Amnon lusts after his half-sister Tamar, the sister of Absalom, and pines until he makes himself sick. She was a virgin, which, according to Kimchi, inflamed his passion, and according to Rashi reflects the hopelessness of his passion because virgins lived in a secluded area. She is described as wearing a khutonet passim, usually translated as a “garment of many colors,” the same kind of garment that the patriarch Jacob gave his son Joseph, who he loved more than any other of his children. When Joseph served as a slave in Egypt, his master’s wife tried to have sex with him. He ran and left his coat.
His cousin, the son of David’s brother who was very wise suggests that Amnon persuade Tamar to come to his dwelling and prepare a meal for him, suggesting that his closeness to her will satisfy his desire. Amnon requests his father David to send her to him, and David, fooled as Uriah was fooled, complies. But Amnon is not satisfied with just observing her.
Amnon tells Tamar that he wants to sleep with her and implies that he will not let her leave his bedroom if she does not comply. She tries to stop him by repeating al, “no,” three times. When he persists, she tries to dissuade him with several arguments and then, in 13:13, she says: “Now therefore, I pray you, speak to the king [our father David]; for he will not withhold me from thee.”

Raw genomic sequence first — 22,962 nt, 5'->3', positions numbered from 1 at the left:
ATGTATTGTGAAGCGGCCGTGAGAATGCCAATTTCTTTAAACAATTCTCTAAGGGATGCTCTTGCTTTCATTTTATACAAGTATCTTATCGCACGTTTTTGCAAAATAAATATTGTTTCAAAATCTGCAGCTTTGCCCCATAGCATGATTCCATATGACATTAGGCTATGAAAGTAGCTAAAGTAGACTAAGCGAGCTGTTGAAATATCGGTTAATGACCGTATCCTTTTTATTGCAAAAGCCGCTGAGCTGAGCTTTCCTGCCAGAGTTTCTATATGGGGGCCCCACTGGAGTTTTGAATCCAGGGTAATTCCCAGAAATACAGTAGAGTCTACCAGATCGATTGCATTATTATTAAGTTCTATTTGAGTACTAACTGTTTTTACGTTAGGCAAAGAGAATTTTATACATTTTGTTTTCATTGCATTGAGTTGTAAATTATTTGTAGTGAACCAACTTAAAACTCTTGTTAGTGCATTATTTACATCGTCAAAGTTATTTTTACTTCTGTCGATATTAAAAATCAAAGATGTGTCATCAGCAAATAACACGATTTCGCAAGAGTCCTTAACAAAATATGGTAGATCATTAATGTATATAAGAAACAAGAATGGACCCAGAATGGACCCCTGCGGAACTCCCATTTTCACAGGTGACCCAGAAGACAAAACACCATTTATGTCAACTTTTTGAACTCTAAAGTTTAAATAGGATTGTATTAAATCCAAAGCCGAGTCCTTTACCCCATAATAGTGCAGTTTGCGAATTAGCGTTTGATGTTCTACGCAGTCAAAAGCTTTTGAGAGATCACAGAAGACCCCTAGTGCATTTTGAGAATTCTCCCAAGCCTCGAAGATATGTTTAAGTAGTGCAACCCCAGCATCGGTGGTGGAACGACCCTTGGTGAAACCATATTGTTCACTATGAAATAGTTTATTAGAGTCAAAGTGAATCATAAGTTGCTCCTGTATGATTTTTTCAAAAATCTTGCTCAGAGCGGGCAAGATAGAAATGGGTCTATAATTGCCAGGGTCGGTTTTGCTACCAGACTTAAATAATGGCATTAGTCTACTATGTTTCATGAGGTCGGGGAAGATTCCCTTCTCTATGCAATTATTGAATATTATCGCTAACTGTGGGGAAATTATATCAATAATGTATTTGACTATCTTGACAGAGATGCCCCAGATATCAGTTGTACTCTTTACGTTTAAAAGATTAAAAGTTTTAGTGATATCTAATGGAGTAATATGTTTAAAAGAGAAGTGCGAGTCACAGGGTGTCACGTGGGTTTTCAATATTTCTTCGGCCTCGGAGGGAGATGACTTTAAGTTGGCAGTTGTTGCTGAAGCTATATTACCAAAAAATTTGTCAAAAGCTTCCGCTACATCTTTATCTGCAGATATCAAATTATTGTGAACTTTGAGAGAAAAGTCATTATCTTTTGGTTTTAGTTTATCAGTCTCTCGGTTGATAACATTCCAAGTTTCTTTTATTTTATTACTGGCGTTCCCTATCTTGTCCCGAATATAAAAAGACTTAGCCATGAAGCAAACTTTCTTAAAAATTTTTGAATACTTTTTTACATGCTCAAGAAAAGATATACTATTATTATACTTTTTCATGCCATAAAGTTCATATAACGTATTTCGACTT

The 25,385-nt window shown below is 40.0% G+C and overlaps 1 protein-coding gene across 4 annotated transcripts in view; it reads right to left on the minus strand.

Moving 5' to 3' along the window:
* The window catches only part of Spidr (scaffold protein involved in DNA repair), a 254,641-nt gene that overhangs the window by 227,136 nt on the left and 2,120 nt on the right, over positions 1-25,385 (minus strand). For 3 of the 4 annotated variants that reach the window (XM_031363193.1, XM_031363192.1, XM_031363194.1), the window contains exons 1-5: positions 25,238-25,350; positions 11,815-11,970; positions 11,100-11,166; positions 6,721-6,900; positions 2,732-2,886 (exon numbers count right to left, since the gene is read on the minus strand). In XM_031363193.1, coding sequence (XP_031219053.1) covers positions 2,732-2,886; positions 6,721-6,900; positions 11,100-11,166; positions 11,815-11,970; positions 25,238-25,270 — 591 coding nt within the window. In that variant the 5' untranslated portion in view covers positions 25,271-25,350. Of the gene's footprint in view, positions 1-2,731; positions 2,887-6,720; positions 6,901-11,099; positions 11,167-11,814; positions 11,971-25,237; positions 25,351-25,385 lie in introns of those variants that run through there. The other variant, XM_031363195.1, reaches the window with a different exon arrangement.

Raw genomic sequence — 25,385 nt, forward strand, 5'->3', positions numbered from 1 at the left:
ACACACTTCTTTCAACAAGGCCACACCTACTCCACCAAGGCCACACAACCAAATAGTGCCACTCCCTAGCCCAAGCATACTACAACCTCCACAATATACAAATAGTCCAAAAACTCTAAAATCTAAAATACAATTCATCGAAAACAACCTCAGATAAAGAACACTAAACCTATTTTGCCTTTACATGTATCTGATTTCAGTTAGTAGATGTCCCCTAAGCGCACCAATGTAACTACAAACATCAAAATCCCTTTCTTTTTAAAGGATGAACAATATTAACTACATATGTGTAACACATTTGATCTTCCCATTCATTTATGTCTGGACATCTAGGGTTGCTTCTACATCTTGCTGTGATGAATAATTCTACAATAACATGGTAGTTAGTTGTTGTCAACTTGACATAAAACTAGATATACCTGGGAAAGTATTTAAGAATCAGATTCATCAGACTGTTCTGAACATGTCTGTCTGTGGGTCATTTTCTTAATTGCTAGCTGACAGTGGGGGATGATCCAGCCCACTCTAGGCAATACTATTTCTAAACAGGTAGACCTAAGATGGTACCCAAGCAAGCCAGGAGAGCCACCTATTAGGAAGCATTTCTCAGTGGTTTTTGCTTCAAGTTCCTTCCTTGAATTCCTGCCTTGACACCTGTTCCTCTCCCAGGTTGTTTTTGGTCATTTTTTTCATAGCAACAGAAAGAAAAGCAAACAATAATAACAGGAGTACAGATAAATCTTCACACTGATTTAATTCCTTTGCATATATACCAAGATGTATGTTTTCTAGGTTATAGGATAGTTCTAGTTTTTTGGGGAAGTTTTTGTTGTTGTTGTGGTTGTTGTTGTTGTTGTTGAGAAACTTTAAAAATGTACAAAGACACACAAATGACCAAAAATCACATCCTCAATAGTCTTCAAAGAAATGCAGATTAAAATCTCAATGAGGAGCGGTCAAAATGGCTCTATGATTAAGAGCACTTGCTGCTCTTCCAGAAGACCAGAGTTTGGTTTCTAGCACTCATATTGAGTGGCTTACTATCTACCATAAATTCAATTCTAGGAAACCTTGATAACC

However, Amnon ignores her request, and rapes her.
- Was David’s punishment inflicted upon him by a miraculous intervention of God in human affairs?
- Why should we try to read a biblical narrative as a natural event?
- How can Tamar suggest that their father will allow Amnon and his half-sister and violate Leviticus 18:9 that forbids such a union?
- Is there another instance in Genesis where Abraham married his half-sister?
- Should we construe Tamar’s plea to Amnon that they petition David to allow them to marry as a viable possibility?
- How did the Talmud understand the story and Tamar’s request?
- Why is the talmudic view anachronistic and unlikely?
- Must an observant Jew accept a talmudic explanation of Scripture that is not feasible?